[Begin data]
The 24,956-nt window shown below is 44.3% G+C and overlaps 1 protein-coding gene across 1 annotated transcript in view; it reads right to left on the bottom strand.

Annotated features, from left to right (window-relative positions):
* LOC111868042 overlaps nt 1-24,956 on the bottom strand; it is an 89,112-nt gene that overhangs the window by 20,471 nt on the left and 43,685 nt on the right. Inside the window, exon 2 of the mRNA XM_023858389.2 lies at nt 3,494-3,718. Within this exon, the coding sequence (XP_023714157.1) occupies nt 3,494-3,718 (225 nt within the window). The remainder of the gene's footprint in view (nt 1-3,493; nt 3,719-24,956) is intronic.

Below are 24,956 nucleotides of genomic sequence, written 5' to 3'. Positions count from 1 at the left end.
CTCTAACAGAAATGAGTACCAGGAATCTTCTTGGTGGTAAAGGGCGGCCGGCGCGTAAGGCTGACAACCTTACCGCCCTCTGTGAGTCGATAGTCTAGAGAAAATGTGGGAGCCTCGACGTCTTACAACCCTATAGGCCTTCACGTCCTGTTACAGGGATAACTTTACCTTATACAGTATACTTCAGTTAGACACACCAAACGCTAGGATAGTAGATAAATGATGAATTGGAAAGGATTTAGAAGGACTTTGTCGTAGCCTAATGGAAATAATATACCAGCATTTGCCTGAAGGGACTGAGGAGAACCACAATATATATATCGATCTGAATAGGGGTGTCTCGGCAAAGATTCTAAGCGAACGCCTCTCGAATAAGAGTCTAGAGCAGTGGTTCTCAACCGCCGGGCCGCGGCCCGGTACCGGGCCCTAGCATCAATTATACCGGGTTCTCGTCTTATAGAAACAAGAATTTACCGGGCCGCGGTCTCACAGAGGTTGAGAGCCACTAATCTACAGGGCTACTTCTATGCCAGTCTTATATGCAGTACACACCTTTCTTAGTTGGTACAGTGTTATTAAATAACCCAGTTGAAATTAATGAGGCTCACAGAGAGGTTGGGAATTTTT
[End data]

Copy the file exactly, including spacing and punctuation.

The 24,956-nt window shown below is 44.3% G+C and overlaps 1 protein-coding gene across 1 annotated transcript in view; it reads right to left on the bottom strand.

Annotated features, from left to right (window-relative positions):
* LOC111868042 overlaps nt 1-24,956 on the bottom strand; it is an 89,112-nt gene that overhangs the window by 20,471 nt on the left and 43,685 nt on the right. Inside the window, exon 2 of the mRNA XM_023858389.2 lies at nt 3,494-3,718. Within this exon, the coding sequence (XP_023714157.1) occupies nt 3,494-3,718 (225 nt within the window). The remainder of the gene's footprint in view (nt 1-3,493; nt 3,719-24,956) is intronic.

Below are 24,956 nucleotides of genomic sequence, written 5' to 3'. Positions count from 1 at the left end.
CTCTAACAGAAATGAGTACCAGGAATCTTCTTGGTGGTAAAGGGCGGCCGGCGCGTAAGGCTGACAACCTTACCGCCCTCTGTGAGTCGATAGTCTAGAGAAAATGTGGGAGCCTCGACGTCTTACAACCCTATAGGCCTTCACGTCCTGTTACAGGGATAACTTTACCTTATACAGTATACTTCAGTTAGACACACCAAACGCTAGGATAGTAGATAAATGATGAATTGGAAAGGATTTAGAAGGACTTTGTCGTAGCCTAATGGAAATAATATACCAGCATTTGCCTGAAGGGACTGAGGAGAACCACAATATATATATCGATCTGAATAGGGGTGTCTCGGCAAAGATTCTAAGCGAACGCCTCTCGAATAAGAGTCTAGAGCAGTGGTTCTCAACCGCCGGGCCGCGGCCCGGTACCGGGCCCTAGCATCAATTATACCGGGTTCTCGTCTTATAGAAACAAGAATTTACCGGGCCGCGGTCTCACAGAGGTTGAGAGCCACTAATCTACAGGGCTACTTCTATGCCAGTCTTATATGCAGTACACACCTTTCTTAGTTGGTACAGTGTTATTAAATAACCCAGTTGAAATTAATGAGGCTCACAGAGAGGTTGGGAATTTTT